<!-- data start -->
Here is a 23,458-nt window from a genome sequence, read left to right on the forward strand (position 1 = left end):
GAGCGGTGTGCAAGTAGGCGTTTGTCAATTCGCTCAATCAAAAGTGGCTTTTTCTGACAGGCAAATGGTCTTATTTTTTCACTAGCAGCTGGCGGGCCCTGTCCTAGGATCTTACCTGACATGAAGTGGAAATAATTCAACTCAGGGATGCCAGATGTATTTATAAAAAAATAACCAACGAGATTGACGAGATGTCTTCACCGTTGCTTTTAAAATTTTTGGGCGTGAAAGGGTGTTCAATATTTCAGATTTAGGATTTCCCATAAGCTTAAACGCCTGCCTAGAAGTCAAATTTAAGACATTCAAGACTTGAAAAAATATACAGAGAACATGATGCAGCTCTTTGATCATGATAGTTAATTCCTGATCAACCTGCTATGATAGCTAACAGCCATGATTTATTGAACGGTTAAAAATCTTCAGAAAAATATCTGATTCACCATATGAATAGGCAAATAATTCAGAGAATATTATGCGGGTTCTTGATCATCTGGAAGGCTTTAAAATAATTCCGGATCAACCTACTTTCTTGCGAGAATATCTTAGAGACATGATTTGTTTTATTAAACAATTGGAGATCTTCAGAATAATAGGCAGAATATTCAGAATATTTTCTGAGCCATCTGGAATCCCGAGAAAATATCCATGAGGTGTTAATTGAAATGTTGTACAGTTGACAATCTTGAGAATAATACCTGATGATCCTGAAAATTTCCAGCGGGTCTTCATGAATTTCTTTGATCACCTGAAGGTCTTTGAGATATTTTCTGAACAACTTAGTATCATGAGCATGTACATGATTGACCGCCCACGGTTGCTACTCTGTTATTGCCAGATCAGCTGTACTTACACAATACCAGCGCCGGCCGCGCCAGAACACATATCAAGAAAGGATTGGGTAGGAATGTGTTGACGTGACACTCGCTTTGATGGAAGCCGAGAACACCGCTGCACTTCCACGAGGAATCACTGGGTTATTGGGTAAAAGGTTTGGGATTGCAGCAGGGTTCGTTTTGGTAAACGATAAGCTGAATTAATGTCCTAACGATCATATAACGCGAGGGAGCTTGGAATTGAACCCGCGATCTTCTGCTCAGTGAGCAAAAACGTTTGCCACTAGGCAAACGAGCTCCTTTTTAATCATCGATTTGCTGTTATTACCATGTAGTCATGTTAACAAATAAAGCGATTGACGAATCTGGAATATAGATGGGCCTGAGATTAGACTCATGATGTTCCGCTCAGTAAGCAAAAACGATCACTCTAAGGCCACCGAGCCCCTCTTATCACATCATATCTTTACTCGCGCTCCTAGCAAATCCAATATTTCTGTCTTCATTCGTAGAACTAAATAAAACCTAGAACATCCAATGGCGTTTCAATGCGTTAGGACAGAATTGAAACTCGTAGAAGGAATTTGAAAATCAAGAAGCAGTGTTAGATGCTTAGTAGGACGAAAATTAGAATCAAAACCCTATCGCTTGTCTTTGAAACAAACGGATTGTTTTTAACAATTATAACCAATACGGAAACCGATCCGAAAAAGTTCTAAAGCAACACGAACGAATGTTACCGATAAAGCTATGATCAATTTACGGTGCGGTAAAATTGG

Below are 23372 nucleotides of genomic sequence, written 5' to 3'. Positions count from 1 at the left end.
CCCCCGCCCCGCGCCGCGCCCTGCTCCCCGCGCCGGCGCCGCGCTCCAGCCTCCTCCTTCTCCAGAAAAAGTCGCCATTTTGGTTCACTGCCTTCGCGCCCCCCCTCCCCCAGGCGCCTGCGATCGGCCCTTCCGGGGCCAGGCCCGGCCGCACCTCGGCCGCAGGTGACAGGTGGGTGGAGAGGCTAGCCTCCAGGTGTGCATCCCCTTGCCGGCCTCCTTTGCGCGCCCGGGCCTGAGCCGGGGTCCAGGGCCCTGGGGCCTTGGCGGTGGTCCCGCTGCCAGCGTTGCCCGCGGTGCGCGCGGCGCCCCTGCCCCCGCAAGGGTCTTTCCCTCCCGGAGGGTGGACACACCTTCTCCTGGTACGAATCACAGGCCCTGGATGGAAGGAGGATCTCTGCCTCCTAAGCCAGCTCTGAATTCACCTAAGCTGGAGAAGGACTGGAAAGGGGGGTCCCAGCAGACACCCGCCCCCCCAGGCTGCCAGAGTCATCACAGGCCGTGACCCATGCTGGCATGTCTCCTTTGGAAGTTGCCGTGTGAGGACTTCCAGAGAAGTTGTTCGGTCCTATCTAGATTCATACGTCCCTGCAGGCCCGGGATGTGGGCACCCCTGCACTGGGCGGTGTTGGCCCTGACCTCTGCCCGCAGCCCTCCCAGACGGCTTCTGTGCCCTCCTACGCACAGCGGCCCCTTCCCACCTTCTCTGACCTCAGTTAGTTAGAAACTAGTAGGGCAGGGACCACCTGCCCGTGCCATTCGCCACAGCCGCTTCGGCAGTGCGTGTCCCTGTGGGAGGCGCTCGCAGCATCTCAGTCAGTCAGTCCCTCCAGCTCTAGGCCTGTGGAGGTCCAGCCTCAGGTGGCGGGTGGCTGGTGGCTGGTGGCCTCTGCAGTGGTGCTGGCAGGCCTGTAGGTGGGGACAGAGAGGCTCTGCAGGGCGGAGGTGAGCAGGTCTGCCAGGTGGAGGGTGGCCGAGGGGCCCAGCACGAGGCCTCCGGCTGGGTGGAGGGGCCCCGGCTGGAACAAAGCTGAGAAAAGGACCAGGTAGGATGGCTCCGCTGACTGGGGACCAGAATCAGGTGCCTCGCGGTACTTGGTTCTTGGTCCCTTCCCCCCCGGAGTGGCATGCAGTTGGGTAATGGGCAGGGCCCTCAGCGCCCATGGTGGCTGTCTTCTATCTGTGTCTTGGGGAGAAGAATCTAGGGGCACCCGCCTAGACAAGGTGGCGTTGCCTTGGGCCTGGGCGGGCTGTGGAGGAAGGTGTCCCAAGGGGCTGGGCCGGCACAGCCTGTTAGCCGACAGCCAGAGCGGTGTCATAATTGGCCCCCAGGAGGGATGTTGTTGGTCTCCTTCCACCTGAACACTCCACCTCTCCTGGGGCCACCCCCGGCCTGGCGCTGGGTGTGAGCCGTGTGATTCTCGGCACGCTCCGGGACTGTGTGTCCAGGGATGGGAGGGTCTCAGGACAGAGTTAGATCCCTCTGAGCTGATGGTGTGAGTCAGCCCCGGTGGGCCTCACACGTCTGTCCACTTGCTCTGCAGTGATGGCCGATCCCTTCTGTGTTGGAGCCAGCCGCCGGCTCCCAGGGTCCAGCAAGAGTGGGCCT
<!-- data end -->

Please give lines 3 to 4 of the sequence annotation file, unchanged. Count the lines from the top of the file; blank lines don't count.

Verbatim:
Below are 23372 nucleotides of genomic sequence, written 5' to 3'. Positions count from 1 at the left end.
CCCCCGCCCCGCGCCGCGCCCTGCTCCCCGCGCCGGCGCCGCGCTCCAGCCTCCTCCTTCTCCAGAAAAAGTCGCCATTTTGGTTCACTGCCTTCGCGCCCCCCCTCCCCCAGGCGCCTGCGATCGGCCCTTCCGGGGCCAGGCCCGGCCGCACCTCGGCCGCAGGTGACAGGTGGGTGGAGAGGCTAGCCTCCAGGTGTGCATCCCCTTGCCGGCCTCCTTTGCGCGCCCGGGCCTGAGCCGGGGTCCAGGGCCCTGGGGCCTTGGCGGTGGTCCCGCTGCCAGCGTTGCCCGCGGTGCGCGCGGCGCCCCTGCCCCCGCAAGGGTCTTTCCCTCCCGGAGGGTGGACACACCTTCTCCTGGTACGAATCACAGGCCCTGGATGGAAGGAGGATCTCTGCCTCCTAAGCCAGCTCTGAATTCACCTAAGCTGGAGAAGGACTGGAAAGGGGGGTCCCAGCAGACACCCGCCCCCCCAGGCTGCCAGAGTCATCACAGGCCGTGACCCATGCTGGCATGTCTCCTTTGGAAGTTGCCGTGTGAGGACTTCCAGAGAAGTTGTTCGGTCCTATCTAGATTCATACGTCCCTGCAGGCCCGGGATGTGGGCACCCCTGCACTGGGCGGTGTTGGCCCTGACCTCTGCCCGCAGCCCTCCCAGACGGCTTCTGTGCCCTCCTACGCACAGCGGCCCCTTCCCACCTTCTCTGACCTCAGTTAGTTAGAAACTAGTAGGGCAGGGACCACCTGCCCGTGCCATTCGCCACAGCCGCTTCGGCAGTGCGTGTCCCTGTGGGAGGCGCTCGCAGCATCTCAGTCAGTCAGTCCCTCCAGCTCTAGGCCTGTGGAGGTCCAGCCTCAGGTGGCGGGTGGCTGGTGGCTGGTGGCCTCTGCAGTGGTGCTGGCAGGCCTGTAGGTGGGGACAGAGAGGCTCTGCAGGGCGGAGGTGAGCAGGTCTGCCAGGTGGAGGGTGGCCGAGGGGCCCAGCACGAGGCCTCCGGCTGGGTGGAGGGGCCCCGGCTGGAACAAAGCTGAGAAAAGGACCAGGTAGGATGGCTCCGCTGACTGGGGACCAGAATCAGGTGCCTCGCGGTACTTGGTTCTTGGTCCCTTCCCCCCCGGAGTGGCATGCAGTTGGGTAATGGGCAGGGCCCTCAGCGCCCATGGTGGCTGTCTTCTATCTGTGTCTTGGGGAGAAGAATCTAGGGGCACCCGCCTAGACAAGGTGGCGTTGCCTTGGGCCTGGGCGGGCTGTGGAGGAAGGTGTCCCAAGGGGCTGGGCCGGCACAGCCTGTTAGCCGACAGCCAGAGCGGTGTCATAATTGGCCCCCAGGAGGGATGTTGTTGGTCTCCTTCCACCTGAACACTCCACCTCTCCTGGGGCCACCCCCGGCCTGGCGCTGGGTGTGAGCCGTGTGATTCTCGGCACGCTCCGGGACTGTGTGTCCAGGGATGGGAGGGTCTCAGGACAGAGTTAGATCCCTCTGAGCTGATGGTGTGAGTCAGCCCCGGTGGGCCTCACACGTCTGTCCACTTGCTCTGCAGTGATGGCCGATCCCTTCTGTGTTGGAGCCAGCCGCCGGCTCCCAGGGTCCAGCAAGAGTGGGCCT